Once we have moved sediment and water over hillslopes and routed it through a river system, we can think about this flux of water and sediment draining into lakes or into the ocean. Typically the riverine freshwater and the suspended sediments will form a so-called hypopycnal sediment plume. We will use a component called PLUME to investigate the behavior of these sediment plumes. The model is largely based on turbulent jet theory presented by Albertson et al., (1950). In this lab we will look at the river plume characteristics and the depositional patterns for single plume events. To learn more about Plume and its approach you can download this presentation.
STEP1 Load the PLUME component
If you have never used CMT, learn how to use it here.
>> Open the CMT, Go to Projects, Courses, choose 2013.
>> Drag the PLUME component into the driver palette.
>> Specify a unique working directory for each experiment, for example: /CMT_Output/PLUME1
>> (…etc PLUME2 for the next experiment).
In this lab we will focus on a specific braided river system in West-Greenland. The Watson River drains a small section of the Greenland Ice Sheet, it winds through a narrow braided river plain for about 20km and then drains into Kangerlussuaq Fjord. The photo shows the river braidplain in 2012, which was a peak discharge year in Greenland The waterdepths on the braidplain are typically not very deep (>1m with perhaps a smaller channel section that is deeper ~ 3m).
Question 1 Use the annual hydrograph of the Watson River to estimate discharge events for 2 days in the summer. Indicate what your choosen dates and discharges are. The photo above will help to estimate a river mouth width. Can you estimate the river flow velocity? Please motivate your answer.
>> Set up two simulations of plume model for the different discharge events you have estimated. >> Keep each run at 10 days total simulation time, with each discharge event to last for 2 days and ask for an output grid for every 2 days.
>> Change the default basin geometry to be 4 km wide and 60km long to match the fjord dimensions of our case-study.
>> Make sure you switch the output file ON!
>> You can use the ‘flood’ tab in the plume model to configure your simulations for the selected river input parameters.
>> Download the generated depositional grid for visualization in VisIT: ‘model_grain_class_0__deposition_rate.nc’
Question 2 How far out did sediment get deposited by the plume during early season conditions and how far out at high melt season conditions? How thick was the thickest deposit for each of the two events? Plot your two output grids.
Sediment Settling Rates
PLUME is one of the key components of the marine sedimentation model SedFlux; river plumes are just one of the marine processes that control marine sedimentation. Other processes include waves and tides and turbidity currents and biological production. The stand-alone plume component runs for a single flood event, and it runs for a single suspended sediment load class only. You can imagine that in a more comprehensive framework the plume model runs for several grain-size classes and for a sequence of many different discharge events over time. We will look at the effect of changing the suspended grain-size in the river.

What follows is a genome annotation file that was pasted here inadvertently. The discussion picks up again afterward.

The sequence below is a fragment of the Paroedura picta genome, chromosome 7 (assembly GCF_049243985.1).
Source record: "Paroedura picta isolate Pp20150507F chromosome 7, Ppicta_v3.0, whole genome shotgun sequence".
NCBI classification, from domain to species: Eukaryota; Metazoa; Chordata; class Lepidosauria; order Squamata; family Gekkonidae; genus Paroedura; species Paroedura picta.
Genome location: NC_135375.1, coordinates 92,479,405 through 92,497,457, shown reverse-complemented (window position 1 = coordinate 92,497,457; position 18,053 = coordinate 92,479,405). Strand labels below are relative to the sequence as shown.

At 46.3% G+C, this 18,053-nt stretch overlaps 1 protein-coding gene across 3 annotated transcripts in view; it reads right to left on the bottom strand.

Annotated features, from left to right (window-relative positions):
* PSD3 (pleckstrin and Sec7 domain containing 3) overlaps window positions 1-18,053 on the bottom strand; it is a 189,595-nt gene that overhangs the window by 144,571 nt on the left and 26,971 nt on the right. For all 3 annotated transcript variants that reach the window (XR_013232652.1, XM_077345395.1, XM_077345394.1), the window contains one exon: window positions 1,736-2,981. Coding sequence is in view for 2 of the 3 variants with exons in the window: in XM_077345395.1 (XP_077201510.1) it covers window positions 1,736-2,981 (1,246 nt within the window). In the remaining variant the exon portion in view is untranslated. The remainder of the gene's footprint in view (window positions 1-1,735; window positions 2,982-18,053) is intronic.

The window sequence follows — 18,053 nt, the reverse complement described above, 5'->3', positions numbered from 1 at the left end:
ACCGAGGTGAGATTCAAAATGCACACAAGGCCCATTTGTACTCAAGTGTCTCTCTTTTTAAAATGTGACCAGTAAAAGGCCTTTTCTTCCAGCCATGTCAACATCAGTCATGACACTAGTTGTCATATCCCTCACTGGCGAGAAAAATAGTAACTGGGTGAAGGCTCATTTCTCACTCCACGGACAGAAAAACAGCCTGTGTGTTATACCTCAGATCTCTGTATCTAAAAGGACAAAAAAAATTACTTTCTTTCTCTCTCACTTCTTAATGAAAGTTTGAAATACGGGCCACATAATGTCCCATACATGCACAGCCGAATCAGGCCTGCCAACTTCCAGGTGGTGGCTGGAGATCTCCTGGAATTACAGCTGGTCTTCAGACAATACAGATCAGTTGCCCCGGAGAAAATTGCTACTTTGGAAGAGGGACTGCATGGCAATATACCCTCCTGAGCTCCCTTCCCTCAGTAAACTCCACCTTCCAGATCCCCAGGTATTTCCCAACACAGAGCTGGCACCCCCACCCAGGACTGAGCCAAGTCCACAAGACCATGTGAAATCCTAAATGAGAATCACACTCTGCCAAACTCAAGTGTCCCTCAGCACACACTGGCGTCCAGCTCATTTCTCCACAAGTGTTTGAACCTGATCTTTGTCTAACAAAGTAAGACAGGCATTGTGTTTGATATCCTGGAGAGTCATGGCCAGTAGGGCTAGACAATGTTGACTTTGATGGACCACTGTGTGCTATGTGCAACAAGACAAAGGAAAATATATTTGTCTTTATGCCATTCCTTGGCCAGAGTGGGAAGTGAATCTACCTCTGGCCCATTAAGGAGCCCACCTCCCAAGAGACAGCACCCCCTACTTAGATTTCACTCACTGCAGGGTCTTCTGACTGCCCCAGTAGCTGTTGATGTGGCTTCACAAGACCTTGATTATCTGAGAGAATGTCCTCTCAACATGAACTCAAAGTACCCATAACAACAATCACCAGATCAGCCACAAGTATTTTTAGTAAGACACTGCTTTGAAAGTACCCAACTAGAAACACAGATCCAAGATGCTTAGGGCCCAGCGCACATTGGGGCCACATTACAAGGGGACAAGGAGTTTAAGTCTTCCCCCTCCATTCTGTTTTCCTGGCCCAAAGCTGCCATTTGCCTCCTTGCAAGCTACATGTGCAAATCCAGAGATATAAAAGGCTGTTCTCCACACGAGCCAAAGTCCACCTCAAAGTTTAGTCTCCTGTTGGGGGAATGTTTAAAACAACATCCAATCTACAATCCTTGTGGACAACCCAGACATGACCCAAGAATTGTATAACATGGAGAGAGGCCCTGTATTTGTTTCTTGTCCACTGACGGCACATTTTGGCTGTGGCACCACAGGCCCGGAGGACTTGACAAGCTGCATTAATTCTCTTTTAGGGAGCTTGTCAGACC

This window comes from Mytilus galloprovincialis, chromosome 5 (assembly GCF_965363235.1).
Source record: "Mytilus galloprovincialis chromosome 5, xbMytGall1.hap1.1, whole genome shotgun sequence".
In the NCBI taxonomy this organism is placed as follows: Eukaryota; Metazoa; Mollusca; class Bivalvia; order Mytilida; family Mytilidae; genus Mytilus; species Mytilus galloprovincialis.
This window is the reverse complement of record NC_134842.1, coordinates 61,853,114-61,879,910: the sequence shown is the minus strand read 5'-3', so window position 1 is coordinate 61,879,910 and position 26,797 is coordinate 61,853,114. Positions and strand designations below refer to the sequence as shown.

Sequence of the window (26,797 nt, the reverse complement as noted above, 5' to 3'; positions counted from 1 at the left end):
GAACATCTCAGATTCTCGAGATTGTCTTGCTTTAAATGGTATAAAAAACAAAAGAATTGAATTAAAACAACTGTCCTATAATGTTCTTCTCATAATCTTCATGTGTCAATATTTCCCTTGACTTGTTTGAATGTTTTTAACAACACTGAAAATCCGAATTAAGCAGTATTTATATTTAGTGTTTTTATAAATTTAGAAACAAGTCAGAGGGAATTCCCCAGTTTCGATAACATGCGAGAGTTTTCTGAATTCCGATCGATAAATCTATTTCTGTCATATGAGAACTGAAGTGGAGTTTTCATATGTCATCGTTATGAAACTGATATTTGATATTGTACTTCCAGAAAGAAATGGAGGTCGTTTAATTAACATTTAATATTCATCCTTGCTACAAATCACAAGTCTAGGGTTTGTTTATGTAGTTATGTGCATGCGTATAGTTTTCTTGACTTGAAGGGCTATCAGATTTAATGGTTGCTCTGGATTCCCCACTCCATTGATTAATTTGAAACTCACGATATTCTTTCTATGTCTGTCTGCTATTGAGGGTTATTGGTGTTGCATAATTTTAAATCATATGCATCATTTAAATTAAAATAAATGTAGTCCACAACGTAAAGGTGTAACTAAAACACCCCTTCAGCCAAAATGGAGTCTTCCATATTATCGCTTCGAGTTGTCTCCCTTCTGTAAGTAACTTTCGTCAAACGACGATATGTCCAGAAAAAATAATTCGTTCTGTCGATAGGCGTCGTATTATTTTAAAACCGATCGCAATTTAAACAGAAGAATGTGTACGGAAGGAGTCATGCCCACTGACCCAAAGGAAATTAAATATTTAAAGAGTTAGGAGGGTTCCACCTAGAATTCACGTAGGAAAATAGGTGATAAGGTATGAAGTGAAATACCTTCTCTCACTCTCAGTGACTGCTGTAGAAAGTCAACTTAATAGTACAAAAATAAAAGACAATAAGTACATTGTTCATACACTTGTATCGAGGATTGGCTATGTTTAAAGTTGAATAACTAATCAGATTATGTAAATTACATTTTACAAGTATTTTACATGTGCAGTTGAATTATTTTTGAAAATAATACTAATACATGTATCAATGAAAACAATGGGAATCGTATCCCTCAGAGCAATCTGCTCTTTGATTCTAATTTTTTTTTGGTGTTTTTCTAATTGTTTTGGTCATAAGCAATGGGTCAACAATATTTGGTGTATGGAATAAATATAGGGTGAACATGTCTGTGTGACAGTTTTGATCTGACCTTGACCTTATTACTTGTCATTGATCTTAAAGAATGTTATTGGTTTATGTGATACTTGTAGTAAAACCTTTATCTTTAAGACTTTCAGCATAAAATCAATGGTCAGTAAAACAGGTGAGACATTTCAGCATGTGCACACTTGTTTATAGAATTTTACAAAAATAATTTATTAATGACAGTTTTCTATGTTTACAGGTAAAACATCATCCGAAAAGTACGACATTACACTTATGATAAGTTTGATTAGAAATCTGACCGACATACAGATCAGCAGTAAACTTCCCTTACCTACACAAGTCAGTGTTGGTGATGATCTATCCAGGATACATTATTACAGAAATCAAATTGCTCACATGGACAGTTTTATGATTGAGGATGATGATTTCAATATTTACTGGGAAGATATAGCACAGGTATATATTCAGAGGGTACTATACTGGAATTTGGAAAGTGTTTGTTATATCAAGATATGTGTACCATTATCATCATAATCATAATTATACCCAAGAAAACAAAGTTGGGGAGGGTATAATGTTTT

Empirically, sediment removal rates, λ, [1/T] for fine sediment in the plume model are defined as a function of grain-size, D:
λ(D) = 0.222D_+ 1.573
This relationship was derived from time-lapse image analysis of underwater particle settling for grains between 2 micron and 42 micron.
Question 3 How much effect does the removal rate have on the overall plume depositional pattern? Plot the 3 final grids of sediment deposition using Visit (use a log-scale to better show the differences).
Question 4 Compare the empirically derived removal rates with Stokes settling velocities for these grain diameters? What would be the removal rates if you assume turbulent conditions during settling? Can you explain the difference?
Plumes in an ocean basin
In most real-world cases plumes will enter an ocean basin where other conditions affect plume behavior. One of these effects is the importance of longshore currents. The following experiments show the effect of a persistent longshore current acting on the plume. The plume model can calculate the effect of Coriolis force when small longshore currents act upon the plume
>> Set up and run 2 simulations of PLUME with positive and negative ocean current velocities (1.5 m/s) for a wide 30 by 30 km basin. List your input parameters for the discharge event you are running.
>> Visualize and plot the output grid stacks in Visit.
Question 5 What effect of longshore currents do you see for the unconstrained open marine basin? Hypothesize what the effect of the Coriolis force should be on the plume deflection? What would you expect to see at low latitude and at high latitude (i.e. our fjord in Greenland is 66° North). And what would you expect to see with positive and negative ocean currents?
- Albertson, M.L., Dai, Y.B., Jensen, R.A., Hunter, R., 1950, Diffusion of submerged jets. American Society Civil Engineers Trans, v. 115, p. 639-697.
- Syvitski, J.P.M., Skene, K.I., Nicholson-Murray, K., Morehead, M., 1998a, PLUME 1.1; deposition of sediment from a fluvial plume. Computers & Geosciences, v. 24, 2, p. 159-171.